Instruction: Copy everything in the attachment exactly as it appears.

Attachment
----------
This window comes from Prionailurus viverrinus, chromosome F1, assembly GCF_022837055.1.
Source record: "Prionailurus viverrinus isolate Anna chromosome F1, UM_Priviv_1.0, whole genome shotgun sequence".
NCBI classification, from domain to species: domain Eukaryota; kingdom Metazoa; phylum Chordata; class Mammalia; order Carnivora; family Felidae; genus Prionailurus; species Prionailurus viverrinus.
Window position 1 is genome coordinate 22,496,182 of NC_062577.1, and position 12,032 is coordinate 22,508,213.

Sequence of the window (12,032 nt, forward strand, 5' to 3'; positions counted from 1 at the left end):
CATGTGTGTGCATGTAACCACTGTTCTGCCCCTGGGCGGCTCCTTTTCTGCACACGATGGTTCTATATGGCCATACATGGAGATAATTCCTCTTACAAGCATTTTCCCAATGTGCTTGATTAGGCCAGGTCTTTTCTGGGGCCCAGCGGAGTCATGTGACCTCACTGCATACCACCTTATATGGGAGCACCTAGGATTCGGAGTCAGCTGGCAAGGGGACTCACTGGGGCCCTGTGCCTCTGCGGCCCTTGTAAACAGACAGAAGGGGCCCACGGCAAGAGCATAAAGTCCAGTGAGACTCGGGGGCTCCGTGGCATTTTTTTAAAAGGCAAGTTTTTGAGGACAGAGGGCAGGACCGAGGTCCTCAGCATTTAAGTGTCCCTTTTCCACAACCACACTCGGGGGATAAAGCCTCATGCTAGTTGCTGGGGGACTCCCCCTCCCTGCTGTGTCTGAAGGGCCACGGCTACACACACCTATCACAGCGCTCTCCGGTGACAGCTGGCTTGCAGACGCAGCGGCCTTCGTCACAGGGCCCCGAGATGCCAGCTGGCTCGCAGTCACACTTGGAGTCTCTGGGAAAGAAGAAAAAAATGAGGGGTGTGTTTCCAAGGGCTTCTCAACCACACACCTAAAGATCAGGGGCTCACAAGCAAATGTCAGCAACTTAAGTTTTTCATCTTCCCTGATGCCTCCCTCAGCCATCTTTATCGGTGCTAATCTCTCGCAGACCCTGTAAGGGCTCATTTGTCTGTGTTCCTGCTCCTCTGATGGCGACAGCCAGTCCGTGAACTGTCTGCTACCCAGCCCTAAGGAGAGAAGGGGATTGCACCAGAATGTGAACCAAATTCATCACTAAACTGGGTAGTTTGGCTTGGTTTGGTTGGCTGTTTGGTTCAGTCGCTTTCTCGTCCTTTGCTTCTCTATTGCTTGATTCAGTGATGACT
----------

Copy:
This window comes from Prionailurus viverrinus, chromosome F1, assembly GCF_022837055.1.
Source record: "Prionailurus viverrinus isolate Anna chromosome F1, UM_Priviv_1.0, whole genome shotgun sequence".
NCBI classification, from domain to species: domain Eukaryota; kingdom Metazoa; phylum Chordata; class Mammalia; order Carnivora; family Felidae; genus Prionailurus; species Prionailurus viverrinus.
Window position 1 is genome coordinate 22,496,182 of NC_062577.1, and position 12,032 is coordinate 22,508,213.

Sequence of the window (12,032 nt, forward strand, 5' to 3'; positions counted from 1 at the left end):
CATGTGTGTGCATGTAACCACTGTTCTGCCCCTGGGCGGCTCCTTTTCTGCACACGATGGTTCTATATGGCCATACATGGAGATAATTCCTCTTACAAGCATTTTCCCAATGTGCTTGATTAGGCCAGGTCTTTTCTGGGGCCCAGCGGAGTCATGTGACCTCACTGCATACCACCTTATATGGGAGCACCTAGGATTCGGAGTCAGCTGGCAAGGGGACTCACTGGGGCCCTGTGCCTCTGCGGCCCTTGTAAACAGACAGAAGGGGCCCACGGCAAGAGCATAAAGTCCAGTGAGACTCGGGGGCTCCGTGGCATTTTTTTAAAAGGCAAGTTTTTGAGGACAGAGGGCAGGACCGAGGTCCTCAGCATTTAAGTGTCCCTTTTCCACAACCACACTCGGGGGATAAAGCCTCATGCTAGTTGCTGGGGGACTCCCCCTCCCTGCTGTGTCTGAAGGGCCACGGCTACACACACCTATCACAGCGCTCTCCGGTGACAGCTGGCTTGCAGACGCAGCGGCCTTCGTCACAGGGCCCCGAGATGCCAGCTGGCTCGCAGTCACACTTGGAGTCTCTGGGAAAGAAGAAAAAAATGAGGGGTGTGTTTCCAAGGGCTTCTCAACCACACACCTAAAGATCAGGGGCTCACAAGCAAATGTCAGCAACTTAAGTTTTTCATCTTCCCTGATGCCTCCCTCAGCCATCTTTATCGGTGCTAATCTCTCGCAGACCCTGTAAGGGCTCATTTGTCTGTGTTCCTGCTCCTCTGATGGCGACAGCCAGTCCGTGAACTGTCTGCTACCCAGCCCTAAGGAGAGAAGGGGATTGCACCAGAATGTGAACCAAATTCATCACTAAACTGGGTAGTTTGGCTTGGTTTGGTTGGCTGTTTGGTTCAGTCGCTTTCTCGTCCTTTGCTTCTCTATTGCTTGATTCAGTGATGACT